Chad's Prime Minister Joseph Djimrangar Dadnadji resigned along with his cabinet on Thursday, a day before lawmakers from his own ruling majority had planned to examine a motion of censure against the government.
Seventy-four legislators introduced a motion on Monday criticizing Dadnadji for chronic instability in the government and for failing to tackle Chad's high cost of living. The prime minister has ordered five cabinet reshuffles in 10 months.
“Assuming the consequences of this crisis, I present my resignation and that of my government,” said Dadnadji's resignation letter to President Idriss Deby, read on state television. “The relationship with the majority, topped off by a motion of censure, hinders the continuation of my mission.”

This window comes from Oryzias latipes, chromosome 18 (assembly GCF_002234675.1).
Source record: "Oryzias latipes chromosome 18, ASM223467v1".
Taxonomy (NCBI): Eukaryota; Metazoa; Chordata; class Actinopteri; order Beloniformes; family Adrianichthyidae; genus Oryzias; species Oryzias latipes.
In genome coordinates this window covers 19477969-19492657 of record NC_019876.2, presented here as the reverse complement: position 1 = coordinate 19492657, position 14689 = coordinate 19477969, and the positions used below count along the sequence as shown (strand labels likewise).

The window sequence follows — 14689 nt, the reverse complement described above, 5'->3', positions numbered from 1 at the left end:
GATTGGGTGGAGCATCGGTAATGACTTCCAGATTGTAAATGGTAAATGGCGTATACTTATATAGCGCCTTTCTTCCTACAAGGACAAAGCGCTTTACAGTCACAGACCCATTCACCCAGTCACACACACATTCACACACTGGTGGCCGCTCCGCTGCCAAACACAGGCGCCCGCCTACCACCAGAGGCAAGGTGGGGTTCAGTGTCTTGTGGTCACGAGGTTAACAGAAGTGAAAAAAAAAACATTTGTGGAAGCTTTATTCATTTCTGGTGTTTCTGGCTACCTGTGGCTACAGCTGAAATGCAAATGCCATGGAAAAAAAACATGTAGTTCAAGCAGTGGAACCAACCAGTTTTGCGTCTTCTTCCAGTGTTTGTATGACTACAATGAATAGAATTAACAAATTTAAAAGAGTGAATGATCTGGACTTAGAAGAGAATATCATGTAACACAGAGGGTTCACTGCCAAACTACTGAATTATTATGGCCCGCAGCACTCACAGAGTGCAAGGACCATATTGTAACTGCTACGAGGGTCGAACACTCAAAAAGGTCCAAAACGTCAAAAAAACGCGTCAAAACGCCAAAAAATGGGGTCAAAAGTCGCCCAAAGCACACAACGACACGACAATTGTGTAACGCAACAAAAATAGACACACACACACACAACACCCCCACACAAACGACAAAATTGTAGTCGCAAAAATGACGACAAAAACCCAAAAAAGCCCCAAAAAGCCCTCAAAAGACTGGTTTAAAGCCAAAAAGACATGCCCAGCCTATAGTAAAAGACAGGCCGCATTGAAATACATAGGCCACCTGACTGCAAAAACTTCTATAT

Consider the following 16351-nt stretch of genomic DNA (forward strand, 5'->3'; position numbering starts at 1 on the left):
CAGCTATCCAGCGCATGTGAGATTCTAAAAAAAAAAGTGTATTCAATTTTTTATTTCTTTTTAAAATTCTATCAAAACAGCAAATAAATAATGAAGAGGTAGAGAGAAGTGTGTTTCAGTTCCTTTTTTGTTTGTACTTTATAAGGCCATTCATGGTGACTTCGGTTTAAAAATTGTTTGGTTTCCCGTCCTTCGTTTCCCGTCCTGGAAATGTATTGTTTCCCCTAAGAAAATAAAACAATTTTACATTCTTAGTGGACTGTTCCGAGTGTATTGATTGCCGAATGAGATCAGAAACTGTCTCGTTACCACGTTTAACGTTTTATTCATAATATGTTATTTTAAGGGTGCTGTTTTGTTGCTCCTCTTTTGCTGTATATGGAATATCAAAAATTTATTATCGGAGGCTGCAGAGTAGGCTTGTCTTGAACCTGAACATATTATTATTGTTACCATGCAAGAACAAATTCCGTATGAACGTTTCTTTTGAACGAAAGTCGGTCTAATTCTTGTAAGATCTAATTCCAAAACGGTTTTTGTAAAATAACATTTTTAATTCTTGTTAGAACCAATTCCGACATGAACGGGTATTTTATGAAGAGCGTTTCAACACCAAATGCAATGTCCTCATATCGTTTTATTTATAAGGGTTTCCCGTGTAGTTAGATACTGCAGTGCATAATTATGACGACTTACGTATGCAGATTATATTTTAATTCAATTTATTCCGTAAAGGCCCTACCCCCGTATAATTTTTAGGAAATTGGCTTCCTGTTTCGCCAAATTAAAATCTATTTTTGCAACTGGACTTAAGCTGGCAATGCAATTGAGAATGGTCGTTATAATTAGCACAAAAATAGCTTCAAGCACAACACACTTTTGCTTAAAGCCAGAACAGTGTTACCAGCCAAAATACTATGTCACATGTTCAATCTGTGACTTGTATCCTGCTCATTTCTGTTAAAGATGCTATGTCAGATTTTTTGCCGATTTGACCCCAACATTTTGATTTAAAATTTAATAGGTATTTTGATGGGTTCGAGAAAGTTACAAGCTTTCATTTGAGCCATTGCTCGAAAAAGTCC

Deby has used his military to position landlocked, oil-producing Chad as a regional power broker as France seeks to reduce its influence in its former African colonies. Chadian troops were a key part of a French-led mission to hunt down al-Qaida fighters in northern Mali this year.
In March, Chadian peacekeepers played a decisive role in allowing rebels to seize power in Central African Republic.
But Deby's domestic position has appeared more fragile since he seized power in 1990. He has been forced to fend off rebellions and coup attempts in the ethnically fractious oil-producing desert nation.